Book Project: De-Colonize 1896 “Silenced Stories” in German Colonial History

Racism – German East Africa: Indigenous people reading the “Berliner Illustrierte Zeitung” (BIZ)
German East Africa: Indigenous people reading the “Berliner Illustrierte Zeitung” (BIZ) - undated photograph, probably taken in 1914 | © picture alliance / ullstein bild | Haeckel Archiv

As a combination of novel and reference work, the book project “De‑colonize 1896” is generating new momentum in the exploration of German colonial history. It tells of encounters, resistance and female perspectives. Publication is planned for Autumn 2021.

By Ruth Härlin and AnneMaria Fröhlich Zapata

Two sisters from the coastal town of Aneho (Togo) are under scrutiny from May to October 1896 in Berlin. Every day. They live in small houses in Treptow Park. They cook, dance, sew and eat whilst being watched by the white visitors. An ethnologist turns up on a regular basis, wanting to measure their bodies and record every detail of their appearance, no matter how tiny. The sisters refuse to be submitted to these racist examinations by happening to be very busy, unwell or tired whenever the ethnologist is there.
The sisters are called Dassi and Ohui Creppy. They are in Berlin along with their husband, Nayo Bruce – a businessman from Togo – together with 103 other people from German colonies. Nayo has organised the whole thing. His family travels to Germany and is recruited for the German Colonial Exhibition – a paid role. They perform their work here as living exhibits – and they resist it.
  • Decolonisation – The family from Aneho reached Berlin in 1896 via the port of Hamburg on a steamer belonging to the Woermann Line © Photographer unknown, Public Domain
    The family from Aneho reached Berlin in 1896 via the port of Hamburg on a steamer belonging to the Woermann Line, one of the companies that profited from the colonial system. During the Herero-Nama War of 1904-1908, this same ship transported German soldiers to what is now Namibia. There they perpetrated genocide.
  • Racism – Town map of Aneho around 1900 © Sebald-Trotha estate, Leibniz-Zentrum Moderner Orient Berlin
    Town map of Aneho around 1900, indicating the homes of local families.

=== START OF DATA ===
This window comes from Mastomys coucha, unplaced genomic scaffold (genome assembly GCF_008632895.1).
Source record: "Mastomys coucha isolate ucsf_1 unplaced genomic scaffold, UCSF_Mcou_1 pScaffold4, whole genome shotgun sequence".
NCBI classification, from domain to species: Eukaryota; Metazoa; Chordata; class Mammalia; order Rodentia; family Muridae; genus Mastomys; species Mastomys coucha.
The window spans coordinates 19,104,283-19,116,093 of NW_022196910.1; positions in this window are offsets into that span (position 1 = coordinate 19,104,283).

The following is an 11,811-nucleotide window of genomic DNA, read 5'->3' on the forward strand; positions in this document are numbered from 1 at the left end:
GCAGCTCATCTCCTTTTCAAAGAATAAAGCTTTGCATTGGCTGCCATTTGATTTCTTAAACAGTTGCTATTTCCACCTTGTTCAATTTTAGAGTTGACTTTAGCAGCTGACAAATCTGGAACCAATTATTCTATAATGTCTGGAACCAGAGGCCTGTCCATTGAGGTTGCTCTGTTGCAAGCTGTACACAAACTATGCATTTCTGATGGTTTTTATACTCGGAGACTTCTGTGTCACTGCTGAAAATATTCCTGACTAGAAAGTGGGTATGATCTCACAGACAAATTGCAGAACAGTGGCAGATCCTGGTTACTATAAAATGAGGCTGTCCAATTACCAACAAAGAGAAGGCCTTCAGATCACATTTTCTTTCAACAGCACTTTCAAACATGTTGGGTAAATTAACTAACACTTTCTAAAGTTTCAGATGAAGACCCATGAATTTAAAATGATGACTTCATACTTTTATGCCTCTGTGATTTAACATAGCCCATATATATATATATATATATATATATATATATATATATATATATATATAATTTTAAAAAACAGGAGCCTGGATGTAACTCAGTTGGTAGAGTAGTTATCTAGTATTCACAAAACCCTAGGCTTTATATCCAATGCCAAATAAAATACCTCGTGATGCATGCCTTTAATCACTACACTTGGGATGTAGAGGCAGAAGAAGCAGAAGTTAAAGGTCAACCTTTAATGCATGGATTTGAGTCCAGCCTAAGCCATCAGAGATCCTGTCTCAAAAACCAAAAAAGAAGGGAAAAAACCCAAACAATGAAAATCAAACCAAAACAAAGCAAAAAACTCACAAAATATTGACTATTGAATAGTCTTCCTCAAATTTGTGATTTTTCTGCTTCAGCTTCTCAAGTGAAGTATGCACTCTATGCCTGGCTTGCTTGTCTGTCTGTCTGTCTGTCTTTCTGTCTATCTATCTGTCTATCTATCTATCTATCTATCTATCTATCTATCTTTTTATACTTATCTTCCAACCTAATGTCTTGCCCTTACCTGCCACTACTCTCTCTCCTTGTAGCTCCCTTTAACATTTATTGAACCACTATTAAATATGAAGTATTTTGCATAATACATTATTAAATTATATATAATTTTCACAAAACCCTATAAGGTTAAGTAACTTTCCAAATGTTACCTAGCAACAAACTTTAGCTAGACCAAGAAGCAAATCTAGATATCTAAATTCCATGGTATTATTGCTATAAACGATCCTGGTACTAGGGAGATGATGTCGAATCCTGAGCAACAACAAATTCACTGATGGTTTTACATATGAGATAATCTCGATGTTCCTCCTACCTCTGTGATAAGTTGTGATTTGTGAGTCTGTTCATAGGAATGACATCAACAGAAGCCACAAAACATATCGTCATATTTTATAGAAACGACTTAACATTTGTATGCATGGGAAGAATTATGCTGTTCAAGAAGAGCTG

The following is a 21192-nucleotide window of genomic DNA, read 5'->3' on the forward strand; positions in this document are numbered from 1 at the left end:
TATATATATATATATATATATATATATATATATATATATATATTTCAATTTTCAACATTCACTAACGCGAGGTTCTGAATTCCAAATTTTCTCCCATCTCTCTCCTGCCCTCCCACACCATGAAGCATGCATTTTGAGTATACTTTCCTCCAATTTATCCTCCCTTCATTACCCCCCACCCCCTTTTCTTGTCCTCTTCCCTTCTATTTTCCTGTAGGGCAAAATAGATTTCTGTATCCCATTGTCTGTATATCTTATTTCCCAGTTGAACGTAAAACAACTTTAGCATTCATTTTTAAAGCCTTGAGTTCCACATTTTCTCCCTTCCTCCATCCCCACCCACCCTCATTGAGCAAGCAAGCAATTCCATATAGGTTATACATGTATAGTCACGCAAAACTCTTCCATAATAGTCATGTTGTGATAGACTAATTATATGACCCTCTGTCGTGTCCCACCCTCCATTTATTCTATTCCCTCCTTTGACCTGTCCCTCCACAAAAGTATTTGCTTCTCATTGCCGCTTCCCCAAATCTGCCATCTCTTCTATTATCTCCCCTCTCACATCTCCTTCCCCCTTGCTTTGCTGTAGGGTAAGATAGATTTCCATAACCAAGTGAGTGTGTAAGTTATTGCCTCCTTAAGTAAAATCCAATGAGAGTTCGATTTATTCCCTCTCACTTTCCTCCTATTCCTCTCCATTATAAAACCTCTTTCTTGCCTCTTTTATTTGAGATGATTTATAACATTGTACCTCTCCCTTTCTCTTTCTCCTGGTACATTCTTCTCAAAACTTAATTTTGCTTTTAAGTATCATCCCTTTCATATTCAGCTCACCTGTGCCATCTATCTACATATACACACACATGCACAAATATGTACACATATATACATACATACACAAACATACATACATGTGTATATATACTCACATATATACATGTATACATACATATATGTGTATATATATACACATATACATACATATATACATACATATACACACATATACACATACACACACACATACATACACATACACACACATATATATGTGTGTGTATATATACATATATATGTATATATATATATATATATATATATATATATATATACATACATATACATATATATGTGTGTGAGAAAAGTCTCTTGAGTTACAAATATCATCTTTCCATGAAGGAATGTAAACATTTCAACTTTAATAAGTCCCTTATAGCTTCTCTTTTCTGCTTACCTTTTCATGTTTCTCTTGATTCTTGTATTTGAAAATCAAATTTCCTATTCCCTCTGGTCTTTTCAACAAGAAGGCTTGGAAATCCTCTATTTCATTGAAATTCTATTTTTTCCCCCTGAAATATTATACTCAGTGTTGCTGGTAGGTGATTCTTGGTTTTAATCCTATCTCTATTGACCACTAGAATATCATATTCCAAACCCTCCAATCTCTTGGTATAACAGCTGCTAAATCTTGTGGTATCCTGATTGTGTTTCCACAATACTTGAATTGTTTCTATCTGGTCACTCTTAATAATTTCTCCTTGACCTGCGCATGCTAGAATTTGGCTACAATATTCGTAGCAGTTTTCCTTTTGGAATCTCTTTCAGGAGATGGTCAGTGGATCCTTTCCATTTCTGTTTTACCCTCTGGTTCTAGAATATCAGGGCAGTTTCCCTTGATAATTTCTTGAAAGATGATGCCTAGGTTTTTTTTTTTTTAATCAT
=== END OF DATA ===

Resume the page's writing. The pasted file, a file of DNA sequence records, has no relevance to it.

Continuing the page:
• Racism – Cover of the German Colonial Report of 1896 © Rudolph Hellgrewe – public domain image
    Cover of the German Colonial Report of 1896, describing the exhibition in detail from a white perspective and promoting German colonial policy.
  • Racism – “Human zoo” /Ethnological exposition: Hamburg Stellingen, Carl Hagenbeck Tierpark © picture alliance / arkivi
    “Human zoo” /Ethnological exposition: Hamburg Stellingen, Carl Hagenbeck Tierpark, photo probably taken in 1934
  • Dekolonisierung – Felix von Luschan © Photographer unknown, magazine “Berliner Leben” Heft 02 (1907), Public Domain
  • Racism – Archival work with microfilms in the Bremen State Archives © RHAZ
    Archival work with microfilms in the Bremen State Archives
After the exhibition, Dassi and Nayo spend around 20 years touring Europe and Asia. They make themselves into exhibits, with shows such as “Africa in Nuremberg”, “the Togo troupe” and “the Togo-Mandingo caravan”. They make a living for themselves and their employees in this way. The other sister, Ohui, returns to Aneho after the colonial exhibition.
Colonial exhibitions are one aspect of German colonial history that is rarely discussed in the mainstream. A racist structure determines which histories are worthy of relating, and which perspectives are valid within this context.

“If there is any mention at all of non-white people, then it is for the most part as objects and victims of colonial domination. What they don’t tell you is the stories of acting subjects like Dassi, Ohui and Nayo, who found ways of making their decisions as autonomously as possible within the oppressive colonial circumstances. No one talks about the complexity of this era.”

This silence is an expression of colonial power relations that are still being written into history today: there are gaps and distortions in the archives. Or there are stories that don’t even make it out of the archive to be written down as historical accounts – never mind becoming part of our collective historical consciousness. History as an academic discipline has developed certain standards. For example written history is preferable to oral. As a consequence, it is primarily Western, white perspectives that are visible and comprehensible. In particular the voices of female BIPoC remain unheard. Their stories, like that of the Creppy sisters, are silenced. To break that silence, we tell the silenced stories in the book project, using fiction for this purpose. In this way, subjects are brought to life – people with a heart and fallibilities, inconsistencies and desires, and a consciousness with which readers can identify.